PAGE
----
Taking the knee at the Tokyo Olympics, yes or no?

Of course, I won’t be asked if I would make this choice, since I am not an athlete with a chance to participate at the Tokyo Olympics. But if so, I would definitely not take the knee and I take to freedom here to tell you why not.

First of all: taking the knee, basically called kneeling, is at its most positive a gesture of respect, making yourself smaller than the one or the idea you paying respect to. Many animals do this to confirm their submission to a larger, stronger and dominant animal. Speaking for myself: there are very few people, organizations or ideologies worth of kneeling for.

Secondly: I ask myself, does it help any cause to kneel? I really doubt whether it would make a difference. People often refer to the raised fists of Tommy Smith and John Carlos at the medal ceremony at the 1968 Olympics, to express their support for the black power movement and the discrimination of black people in the US at that time (basically the same issue like BLM, 53 years later). But ask yourself if that helped. As well as in reality, does or did it improve that situation, or even in helping to create awareness for the position of certain discriminated groups?  

We are already very well aware of what and how that situation is and the fact that it still needs to be repeated 50 years later already proves that making a gesture at the Olympics does not help at all. The people who know and disprove the situation, don’t need to be more aware of it, and the people who support or sustain and keep that situation going won’t change anyway, no matter how many people kneel.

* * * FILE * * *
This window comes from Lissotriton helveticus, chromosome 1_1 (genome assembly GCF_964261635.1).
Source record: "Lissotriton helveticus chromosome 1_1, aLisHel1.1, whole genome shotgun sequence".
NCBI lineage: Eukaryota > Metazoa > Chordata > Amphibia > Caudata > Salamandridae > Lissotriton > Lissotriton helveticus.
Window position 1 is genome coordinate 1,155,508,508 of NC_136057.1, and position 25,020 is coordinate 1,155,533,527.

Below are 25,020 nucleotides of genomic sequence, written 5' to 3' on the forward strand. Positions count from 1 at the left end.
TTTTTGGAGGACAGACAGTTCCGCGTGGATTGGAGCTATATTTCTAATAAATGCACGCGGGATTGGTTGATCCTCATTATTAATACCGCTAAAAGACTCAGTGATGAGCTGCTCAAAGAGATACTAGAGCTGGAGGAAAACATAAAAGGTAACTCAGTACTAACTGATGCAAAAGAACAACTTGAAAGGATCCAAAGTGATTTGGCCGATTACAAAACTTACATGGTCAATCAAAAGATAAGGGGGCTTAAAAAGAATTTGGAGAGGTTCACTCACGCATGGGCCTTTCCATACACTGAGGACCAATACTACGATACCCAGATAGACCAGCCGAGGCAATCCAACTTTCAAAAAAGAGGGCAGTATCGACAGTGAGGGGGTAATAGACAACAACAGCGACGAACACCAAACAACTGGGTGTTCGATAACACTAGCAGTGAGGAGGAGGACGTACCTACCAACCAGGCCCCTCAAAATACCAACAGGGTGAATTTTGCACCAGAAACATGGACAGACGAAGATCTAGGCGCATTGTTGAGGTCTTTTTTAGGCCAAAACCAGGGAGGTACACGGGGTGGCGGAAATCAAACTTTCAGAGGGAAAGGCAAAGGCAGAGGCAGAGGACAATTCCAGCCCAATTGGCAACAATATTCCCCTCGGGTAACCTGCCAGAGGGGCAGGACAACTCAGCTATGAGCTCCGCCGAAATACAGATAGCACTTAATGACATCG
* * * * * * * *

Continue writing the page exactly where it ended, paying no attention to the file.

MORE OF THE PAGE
Thirdly: well-intended gestures sometimes have an opposite effect. I bet you don’t remember the 1936 Olympics, but there most athletes, coaches and officials gave the Nazi-salute, they raised an extended arm as a gesture of respect for the organizers. In this case the Nazis whose behavior at that time was, compared to what they had in mind and did later, not dramatic yet. An innocent gesture supported a political movement that turned out to be very evil.

Fourth: Black lives matter indirectly implies that any other lives matter less. If one states: tall people are very smart, this implies that short people are less smart. But I get the impression that there is also a sharp distinction here: black lives only seem to matter if a black person is killed by a (white) policeman. If a black person is killed by another black person that doesn’t seem to matter that much. One example only: I can remember a recent killing of a black security guard by black criminals. A courageous, well-intending, good and innocent black citizen was murdered by thugs, but no outcry from the BLM movement here, no demonstrations, no great funeral. Did his life not matter to black people?

Now think very hard about why this happens. I don’t think the rampages and looting related to BLM demonstrations support the cause. I also don’t understand how stealing a big screen TV or the latest Nike sneakers would to anything to improve the situation of black lives. I think it only confirms prejudice and worsens the situation.  

Fifth: BLM is mainly a US issue, not in large parts of Africa, Latin-America, Russia or China, even though black might be replaced by any other color of skin.

Sixth: black lives do matter, but it is not only black people who are being discriminated, what about women (50% of the world’s population, our mothers, sisters, wives, daughters and nurses) discriminated since the origin of mankind, other people with a different color of skin, religious groups, LGTB, political ideologies, etc. Yes, there is a lot of work to do for mankind if we want it to turn into a better place. If I ever would kneel, I would kneel for all the people on this planet being killed, tortured, harassed, mutilated, discriminated, suppressed, degraded, neglected and underpaid.

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